The Australian Bureau of Statistics (ABS) recently released figures showing the country’s divorce rate continues its slow, but steady rise.
While the emotional strain of divorce is well recognised, the financial stress and impact on housing can have a more lasting impact, particularly for mothers with dependent children.
Figures from the Australian Institute for Family Studies show that in the year immediately following divorce, women’s incomes decline while men’s stay the same. In subsequent years, women’s incomes rise much slower than men’s do.
It can take up to six years for single mothers with dependent children to recover their pre-divorce income, as they struggle to combine work and family responsibilities with less support.

They can also experience social and economic disadvantage that places them at a higher risk of financial distress and reliance on government benefits.
For these women, the idea of owning a home can seem a difficult, if not insurmountable, challenge.
While they may have equity from the family home, one of the barriers to buying out a former spouse is the upfront cost of refinancing.
The affordability of ongoing repayments is another challenge, especially for mothers that are working part-time and may not meet the eligibility criteria for a loan from many financial institutions.
Given these difficulties, there is a very real social need to provide more flexible lending options to help single mothers recovering from divorce into home ownership. This is essential for the wellbeing and security of these families.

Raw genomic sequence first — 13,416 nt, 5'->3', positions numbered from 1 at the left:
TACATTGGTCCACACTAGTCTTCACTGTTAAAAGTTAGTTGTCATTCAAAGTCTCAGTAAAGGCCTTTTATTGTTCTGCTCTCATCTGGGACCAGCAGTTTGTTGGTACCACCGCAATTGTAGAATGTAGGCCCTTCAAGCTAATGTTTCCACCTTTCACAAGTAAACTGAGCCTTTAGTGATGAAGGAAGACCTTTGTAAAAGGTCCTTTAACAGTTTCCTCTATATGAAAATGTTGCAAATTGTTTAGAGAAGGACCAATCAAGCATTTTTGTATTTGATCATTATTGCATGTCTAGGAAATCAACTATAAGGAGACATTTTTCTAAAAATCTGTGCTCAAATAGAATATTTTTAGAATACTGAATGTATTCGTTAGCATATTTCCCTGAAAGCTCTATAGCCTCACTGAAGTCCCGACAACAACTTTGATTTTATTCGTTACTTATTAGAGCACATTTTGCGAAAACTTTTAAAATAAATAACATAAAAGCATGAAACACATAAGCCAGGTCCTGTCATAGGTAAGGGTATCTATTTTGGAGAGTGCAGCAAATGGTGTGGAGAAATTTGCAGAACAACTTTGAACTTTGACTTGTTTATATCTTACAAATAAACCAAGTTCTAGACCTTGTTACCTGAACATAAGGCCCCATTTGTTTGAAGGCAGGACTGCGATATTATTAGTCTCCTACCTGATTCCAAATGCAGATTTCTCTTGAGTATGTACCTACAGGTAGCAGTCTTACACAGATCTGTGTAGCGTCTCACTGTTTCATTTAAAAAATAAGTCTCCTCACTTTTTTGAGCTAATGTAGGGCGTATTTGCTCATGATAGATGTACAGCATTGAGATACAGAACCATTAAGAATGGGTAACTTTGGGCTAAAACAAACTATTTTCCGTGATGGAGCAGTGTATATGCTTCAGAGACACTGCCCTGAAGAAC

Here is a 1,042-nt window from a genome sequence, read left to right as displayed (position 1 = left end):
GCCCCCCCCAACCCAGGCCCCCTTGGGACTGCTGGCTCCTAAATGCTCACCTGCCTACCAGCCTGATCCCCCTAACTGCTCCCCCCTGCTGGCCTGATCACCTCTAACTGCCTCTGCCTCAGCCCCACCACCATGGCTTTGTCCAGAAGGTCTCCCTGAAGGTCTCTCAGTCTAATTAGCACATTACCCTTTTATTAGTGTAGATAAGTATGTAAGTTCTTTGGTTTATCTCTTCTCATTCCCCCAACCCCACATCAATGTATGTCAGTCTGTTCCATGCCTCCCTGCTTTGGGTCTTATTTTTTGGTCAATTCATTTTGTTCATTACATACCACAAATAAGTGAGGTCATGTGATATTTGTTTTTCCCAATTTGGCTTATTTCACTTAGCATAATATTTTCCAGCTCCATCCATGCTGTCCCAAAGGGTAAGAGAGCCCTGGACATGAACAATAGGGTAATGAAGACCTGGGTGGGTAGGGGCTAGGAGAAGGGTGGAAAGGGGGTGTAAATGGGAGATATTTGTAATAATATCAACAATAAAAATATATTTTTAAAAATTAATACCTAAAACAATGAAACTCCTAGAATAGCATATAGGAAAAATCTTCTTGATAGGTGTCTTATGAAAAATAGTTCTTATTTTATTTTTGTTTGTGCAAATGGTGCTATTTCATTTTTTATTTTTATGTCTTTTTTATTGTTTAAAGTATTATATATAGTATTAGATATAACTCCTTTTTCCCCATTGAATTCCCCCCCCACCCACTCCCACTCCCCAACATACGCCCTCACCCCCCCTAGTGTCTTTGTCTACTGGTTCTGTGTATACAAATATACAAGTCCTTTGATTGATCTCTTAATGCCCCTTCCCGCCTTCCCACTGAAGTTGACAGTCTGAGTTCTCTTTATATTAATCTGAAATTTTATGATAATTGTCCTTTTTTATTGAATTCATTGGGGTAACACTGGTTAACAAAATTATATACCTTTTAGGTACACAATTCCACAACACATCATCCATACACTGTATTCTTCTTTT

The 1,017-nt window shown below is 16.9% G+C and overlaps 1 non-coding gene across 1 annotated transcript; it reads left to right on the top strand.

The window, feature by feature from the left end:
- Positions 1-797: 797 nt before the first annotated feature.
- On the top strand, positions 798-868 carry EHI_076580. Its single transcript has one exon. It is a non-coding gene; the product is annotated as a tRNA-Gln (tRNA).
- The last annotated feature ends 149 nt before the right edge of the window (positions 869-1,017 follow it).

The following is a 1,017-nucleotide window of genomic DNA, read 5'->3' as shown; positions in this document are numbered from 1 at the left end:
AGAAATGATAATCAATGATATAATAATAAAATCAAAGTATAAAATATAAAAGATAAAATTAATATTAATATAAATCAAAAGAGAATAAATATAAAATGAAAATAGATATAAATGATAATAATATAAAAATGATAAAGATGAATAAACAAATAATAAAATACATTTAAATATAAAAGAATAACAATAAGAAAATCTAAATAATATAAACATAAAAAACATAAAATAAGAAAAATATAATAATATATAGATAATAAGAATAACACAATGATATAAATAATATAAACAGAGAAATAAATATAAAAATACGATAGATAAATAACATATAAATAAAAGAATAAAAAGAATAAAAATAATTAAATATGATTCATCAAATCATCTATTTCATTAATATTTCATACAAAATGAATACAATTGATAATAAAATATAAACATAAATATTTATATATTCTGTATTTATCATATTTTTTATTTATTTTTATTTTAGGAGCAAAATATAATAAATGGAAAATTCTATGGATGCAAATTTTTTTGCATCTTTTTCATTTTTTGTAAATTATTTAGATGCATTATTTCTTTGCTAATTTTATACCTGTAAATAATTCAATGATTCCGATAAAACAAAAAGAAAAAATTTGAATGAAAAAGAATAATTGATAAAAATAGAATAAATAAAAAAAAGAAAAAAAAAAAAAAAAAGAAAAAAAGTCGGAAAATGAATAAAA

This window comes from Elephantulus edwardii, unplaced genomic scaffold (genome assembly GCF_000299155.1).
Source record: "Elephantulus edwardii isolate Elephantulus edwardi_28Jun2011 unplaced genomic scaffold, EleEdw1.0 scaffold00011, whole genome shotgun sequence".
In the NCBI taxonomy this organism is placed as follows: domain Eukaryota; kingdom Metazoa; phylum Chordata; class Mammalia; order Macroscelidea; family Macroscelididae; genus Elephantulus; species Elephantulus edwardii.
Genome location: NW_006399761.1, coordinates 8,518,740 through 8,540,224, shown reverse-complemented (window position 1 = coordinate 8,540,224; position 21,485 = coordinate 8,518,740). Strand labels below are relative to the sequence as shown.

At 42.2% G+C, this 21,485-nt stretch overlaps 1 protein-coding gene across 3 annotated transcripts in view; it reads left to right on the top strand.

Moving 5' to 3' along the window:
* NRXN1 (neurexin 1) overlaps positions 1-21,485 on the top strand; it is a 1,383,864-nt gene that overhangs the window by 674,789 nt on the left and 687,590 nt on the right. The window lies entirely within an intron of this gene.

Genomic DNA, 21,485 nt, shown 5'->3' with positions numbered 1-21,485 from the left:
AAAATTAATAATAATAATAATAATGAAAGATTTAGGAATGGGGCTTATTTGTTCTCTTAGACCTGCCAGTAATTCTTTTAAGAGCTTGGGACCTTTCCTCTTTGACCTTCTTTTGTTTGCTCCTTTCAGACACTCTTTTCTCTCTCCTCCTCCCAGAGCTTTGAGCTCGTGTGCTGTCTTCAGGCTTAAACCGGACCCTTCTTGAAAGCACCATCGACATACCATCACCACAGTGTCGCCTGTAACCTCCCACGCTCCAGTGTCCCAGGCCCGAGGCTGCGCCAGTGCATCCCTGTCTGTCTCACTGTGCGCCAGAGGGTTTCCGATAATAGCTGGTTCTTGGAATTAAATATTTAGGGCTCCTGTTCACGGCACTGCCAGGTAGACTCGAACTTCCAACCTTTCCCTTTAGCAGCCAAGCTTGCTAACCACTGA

For this reason, HomeStart recognises Centrelink payments and Family Tax Benefits as income. It also offers innovative loans like shared appreciation that boost borrowing capacity.

These unique options can give single mothers the ability to purchase their former spouse’s share of the house and help them keep their children in the family home.
Managing the household budget on a lesser amount is a challenge for all families, but particularly for those on limited incomes such as single parent households, who may struggle when hit with interest rate rises.
HomeStart’s unique repayment structure helps break the link between interest rates and repayments, which provides more certainty with budgeting and assists with managing unexpected expenses.

A customer’s initial repayments are based on their income plus commitments and typically adjust once a year in line with inflation. This means in most cases, the repayment amount changes only every 12 months.
As their children grow, single parents are generally able to increase their earning capacity.

Providing innovative loan products and alternative finance options to single mothers while they raise families and regain their financial position makes good financial sense, and it’s addressing a clear social need at the same time.

Want to see how someone else started over on a single income? Watch Moira’s story to see how she achieved her home ownership aspirations.